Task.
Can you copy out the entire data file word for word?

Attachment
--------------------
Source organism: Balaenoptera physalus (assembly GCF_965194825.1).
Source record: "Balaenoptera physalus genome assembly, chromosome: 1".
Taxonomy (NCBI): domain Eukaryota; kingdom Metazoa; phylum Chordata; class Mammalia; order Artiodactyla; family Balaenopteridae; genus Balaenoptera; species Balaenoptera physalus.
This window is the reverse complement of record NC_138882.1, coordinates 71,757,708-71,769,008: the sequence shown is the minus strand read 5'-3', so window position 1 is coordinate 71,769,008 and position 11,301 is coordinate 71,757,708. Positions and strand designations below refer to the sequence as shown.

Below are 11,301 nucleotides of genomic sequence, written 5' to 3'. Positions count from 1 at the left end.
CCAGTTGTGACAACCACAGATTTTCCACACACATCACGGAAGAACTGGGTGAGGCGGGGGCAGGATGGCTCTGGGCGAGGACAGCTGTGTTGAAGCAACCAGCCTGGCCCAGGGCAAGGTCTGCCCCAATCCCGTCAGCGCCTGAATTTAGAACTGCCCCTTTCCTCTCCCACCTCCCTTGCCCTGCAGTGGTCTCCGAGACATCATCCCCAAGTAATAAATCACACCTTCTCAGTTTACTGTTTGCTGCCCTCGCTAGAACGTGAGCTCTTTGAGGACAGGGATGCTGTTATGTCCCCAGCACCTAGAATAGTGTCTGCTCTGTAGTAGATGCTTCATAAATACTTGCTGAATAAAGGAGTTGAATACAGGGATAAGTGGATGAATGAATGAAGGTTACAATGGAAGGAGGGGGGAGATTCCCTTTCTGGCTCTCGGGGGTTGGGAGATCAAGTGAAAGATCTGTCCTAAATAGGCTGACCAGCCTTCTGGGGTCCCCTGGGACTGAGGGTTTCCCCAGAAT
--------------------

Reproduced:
Source organism: Balaenoptera physalus (assembly GCF_965194825.1).
Source record: "Balaenoptera physalus genome assembly, chromosome: 1".
Taxonomy (NCBI): domain Eukaryota; kingdom Metazoa; phylum Chordata; class Mammalia; order Artiodactyla; family Balaenopteridae; genus Balaenoptera; species Balaenoptera physalus.
This window is the reverse complement of record NC_138882.1, coordinates 71,757,708-71,769,008: the sequence shown is the minus strand read 5'-3', so window position 1 is coordinate 71,769,008 and position 11,301 is coordinate 71,757,708. Positions and strand designations below refer to the sequence as shown.

Below are 11,301 nucleotides of genomic sequence, written 5' to 3'. Positions count from 1 at the left end.
CCAGTTGTGACAACCACAGATTTTCCACACACATCACGGAAGAACTGGGTGAGGCGGGGGCAGGATGGCTCTGGGCGAGGACAGCTGTGTTGAAGCAACCAGCCTGGCCCAGGGCAAGGTCTGCCCCAATCCCGTCAGCGCCTGAATTTAGAACTGCCCCTTTCCTCTCCCACCTCCCTTGCCCTGCAGTGGTCTCCGAGACATCATCCCCAAGTAATAAATCACACCTTCTCAGTTTACTGTTTGCTGCCCTCGCTAGAACGTGAGCTCTTTGAGGACAGGGATGCTGTTATGTCCCCAGCACCTAGAATAGTGTCTGCTCTGTAGTAGATGCTTCATAAATACTTGCTGAATAAAGGAGTTGAATACAGGGATAAGTGGATGAATGAATGAAGGTTACAATGGAAGGAGGGGGGAGATTCCCTTTCTGGCTCTCGGGGGTTGGGAGATCAAGTGAAAGATCTGTCCTAAATAGGCTGACCAGCCTTCTGGGGTCCCCTGGGACTGAGGGTTTCCCCAGAAT